Dallas Stars forward Sean Avery on Wednesday evening apologized for comments he made in Calgary the day before pertaining to ex-girlfriends who are now dating other NHL players.
Avery's apology came not through the Dallas organization but via the SportingNews.com website. The publication said it obtained the statement through Avery's personal publicist.
"It was a bad attempt to build excitement for the game, but I am now acutely aware of how hurtful my actions were," Avery said in his statement, according to the Sporting News. "I caused unnecessary embarrassment to my peers as well as people I have been close with in the past.
"I apologize for offending the great fans of the NHL, the commissioner, my teammates, my coaching staff and the Dallas Stars management and ownership. As many of you know, I like to mix it up on and off the ice from time to time, but understand that this time I took it too far."
Avery, 28, will face the music Thursday morning in New York, where he is scheduled to meet with commissioner Gary Bettman. He was suspended indefinitely pending the outcome of the hearing for "inappropriate public comments, not pertaining to the game."
The punishment came down only hours after Avery used a crude term about his former girlfriends dating other hockey players. Calgary defenceman Dion Phaneuf, for one, is currently dating Canadian actress Elisha Cuthbert, one of Avery's former girlfriends.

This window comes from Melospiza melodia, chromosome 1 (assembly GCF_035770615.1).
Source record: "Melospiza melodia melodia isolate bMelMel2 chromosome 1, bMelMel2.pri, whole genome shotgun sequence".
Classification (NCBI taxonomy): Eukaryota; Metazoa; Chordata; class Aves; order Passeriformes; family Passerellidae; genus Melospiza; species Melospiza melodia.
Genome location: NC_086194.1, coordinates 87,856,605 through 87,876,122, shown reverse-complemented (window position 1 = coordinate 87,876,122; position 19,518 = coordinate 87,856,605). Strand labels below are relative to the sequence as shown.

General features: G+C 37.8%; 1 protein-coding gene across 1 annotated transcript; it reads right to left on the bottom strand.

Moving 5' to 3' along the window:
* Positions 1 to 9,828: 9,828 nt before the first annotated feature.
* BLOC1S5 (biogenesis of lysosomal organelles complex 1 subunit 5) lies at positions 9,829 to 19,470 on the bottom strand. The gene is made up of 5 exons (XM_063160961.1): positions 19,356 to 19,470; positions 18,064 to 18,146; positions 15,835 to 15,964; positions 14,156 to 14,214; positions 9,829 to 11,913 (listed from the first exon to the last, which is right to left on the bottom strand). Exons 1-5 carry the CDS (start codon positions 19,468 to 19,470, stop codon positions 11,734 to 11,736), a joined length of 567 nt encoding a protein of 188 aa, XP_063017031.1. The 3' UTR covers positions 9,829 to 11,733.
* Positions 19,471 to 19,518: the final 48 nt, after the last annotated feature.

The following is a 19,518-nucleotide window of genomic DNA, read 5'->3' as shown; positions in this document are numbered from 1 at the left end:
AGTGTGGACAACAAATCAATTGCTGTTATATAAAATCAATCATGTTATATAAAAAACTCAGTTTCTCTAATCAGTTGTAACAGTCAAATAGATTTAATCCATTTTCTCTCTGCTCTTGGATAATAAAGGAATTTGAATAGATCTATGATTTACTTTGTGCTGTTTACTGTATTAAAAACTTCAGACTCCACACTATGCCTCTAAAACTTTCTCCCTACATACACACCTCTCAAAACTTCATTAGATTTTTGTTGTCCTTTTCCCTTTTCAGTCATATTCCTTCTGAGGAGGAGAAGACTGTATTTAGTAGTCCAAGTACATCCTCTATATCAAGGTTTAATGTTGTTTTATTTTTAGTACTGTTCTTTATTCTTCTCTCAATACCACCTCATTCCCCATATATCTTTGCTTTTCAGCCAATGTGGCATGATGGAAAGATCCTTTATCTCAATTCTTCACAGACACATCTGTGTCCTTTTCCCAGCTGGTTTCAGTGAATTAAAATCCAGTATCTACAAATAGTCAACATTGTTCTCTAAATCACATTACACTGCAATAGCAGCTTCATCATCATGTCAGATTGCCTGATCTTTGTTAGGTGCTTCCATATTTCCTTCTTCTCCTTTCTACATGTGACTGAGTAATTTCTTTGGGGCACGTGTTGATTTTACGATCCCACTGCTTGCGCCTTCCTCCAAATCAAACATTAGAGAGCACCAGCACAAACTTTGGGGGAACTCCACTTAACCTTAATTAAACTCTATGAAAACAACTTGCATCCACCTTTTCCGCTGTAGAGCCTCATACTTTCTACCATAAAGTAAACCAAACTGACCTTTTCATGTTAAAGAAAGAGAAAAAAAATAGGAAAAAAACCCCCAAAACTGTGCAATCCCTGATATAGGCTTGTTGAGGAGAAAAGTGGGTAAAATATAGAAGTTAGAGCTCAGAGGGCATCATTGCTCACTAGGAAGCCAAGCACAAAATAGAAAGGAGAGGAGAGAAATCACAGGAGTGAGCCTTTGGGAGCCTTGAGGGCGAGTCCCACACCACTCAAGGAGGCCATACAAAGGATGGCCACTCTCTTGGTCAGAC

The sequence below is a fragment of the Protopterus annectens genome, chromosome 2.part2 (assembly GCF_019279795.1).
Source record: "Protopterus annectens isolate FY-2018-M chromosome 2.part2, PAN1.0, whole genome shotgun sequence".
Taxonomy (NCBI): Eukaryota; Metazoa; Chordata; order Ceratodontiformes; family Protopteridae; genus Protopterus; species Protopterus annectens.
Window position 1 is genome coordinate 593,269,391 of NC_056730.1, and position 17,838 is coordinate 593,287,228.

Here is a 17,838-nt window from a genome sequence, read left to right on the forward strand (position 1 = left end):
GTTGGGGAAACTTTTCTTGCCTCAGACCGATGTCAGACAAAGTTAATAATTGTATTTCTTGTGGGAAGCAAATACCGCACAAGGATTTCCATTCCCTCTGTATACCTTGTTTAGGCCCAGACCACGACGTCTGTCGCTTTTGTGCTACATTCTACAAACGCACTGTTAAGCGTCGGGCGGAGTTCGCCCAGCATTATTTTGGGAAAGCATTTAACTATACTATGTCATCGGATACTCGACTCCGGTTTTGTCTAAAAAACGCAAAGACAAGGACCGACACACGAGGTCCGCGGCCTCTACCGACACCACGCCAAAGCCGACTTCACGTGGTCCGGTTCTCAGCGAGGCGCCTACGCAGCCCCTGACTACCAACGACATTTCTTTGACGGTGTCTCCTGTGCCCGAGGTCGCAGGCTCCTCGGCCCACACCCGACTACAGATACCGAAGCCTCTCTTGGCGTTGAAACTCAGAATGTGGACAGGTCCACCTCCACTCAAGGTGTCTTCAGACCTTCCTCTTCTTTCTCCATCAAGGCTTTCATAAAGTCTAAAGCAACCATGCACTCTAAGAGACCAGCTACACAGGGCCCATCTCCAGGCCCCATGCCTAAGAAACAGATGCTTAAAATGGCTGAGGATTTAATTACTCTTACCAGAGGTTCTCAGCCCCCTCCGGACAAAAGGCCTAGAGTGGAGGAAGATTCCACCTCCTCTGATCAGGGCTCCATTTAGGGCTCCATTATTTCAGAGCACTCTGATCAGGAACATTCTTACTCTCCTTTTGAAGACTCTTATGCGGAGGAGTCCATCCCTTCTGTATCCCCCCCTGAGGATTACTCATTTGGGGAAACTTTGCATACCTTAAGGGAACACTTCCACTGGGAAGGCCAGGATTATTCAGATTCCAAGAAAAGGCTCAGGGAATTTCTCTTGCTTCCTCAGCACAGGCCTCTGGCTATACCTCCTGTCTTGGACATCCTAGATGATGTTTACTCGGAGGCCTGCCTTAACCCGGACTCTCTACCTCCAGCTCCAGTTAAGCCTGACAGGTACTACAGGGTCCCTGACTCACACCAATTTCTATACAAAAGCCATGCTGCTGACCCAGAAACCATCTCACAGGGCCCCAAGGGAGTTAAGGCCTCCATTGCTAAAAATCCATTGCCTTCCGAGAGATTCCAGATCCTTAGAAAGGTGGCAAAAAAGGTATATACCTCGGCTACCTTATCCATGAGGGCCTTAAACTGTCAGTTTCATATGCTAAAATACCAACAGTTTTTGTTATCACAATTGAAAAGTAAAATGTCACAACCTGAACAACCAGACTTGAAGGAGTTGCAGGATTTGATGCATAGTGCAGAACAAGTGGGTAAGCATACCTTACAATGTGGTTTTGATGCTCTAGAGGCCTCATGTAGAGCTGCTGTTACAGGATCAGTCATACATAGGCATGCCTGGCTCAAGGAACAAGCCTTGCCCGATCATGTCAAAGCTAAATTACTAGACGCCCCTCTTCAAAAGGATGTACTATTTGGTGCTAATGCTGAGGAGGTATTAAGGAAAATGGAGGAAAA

The fact the apology did not come through the Stars appears to be another indication the team is struggling with how to deal with the tempestuous player.
Dallas owner Tom Hicks quickly issued a statement after the NHL suspension condemning Avery's comments.
Stars coach Dave Tippett told reporters before the team's game on Wednesday in Edmonton that he has a hard time envisioning Avery being welcomed back to the dressing room by the players.
Avery signed a four-year deal worth over $15 million US after spending last season with the New York Rangers.
While playing in Detroit, Los Angeles and New York, he showed an ability to score and get under the skin of opponents but also frequently found himself in hot water.
The NHL put in a so-called "Avery Rule" after he set up in front of New Jersey goalie Martin Brodeur and blocked the goalie's view by waving his hand and stick during last year's playoffs. He's also previously been fined for diving and criticizing NHL disciplinarian Colin Campbell.
In a poll last year, 66 per cent of NHL players said Avery was the most hated player in the league.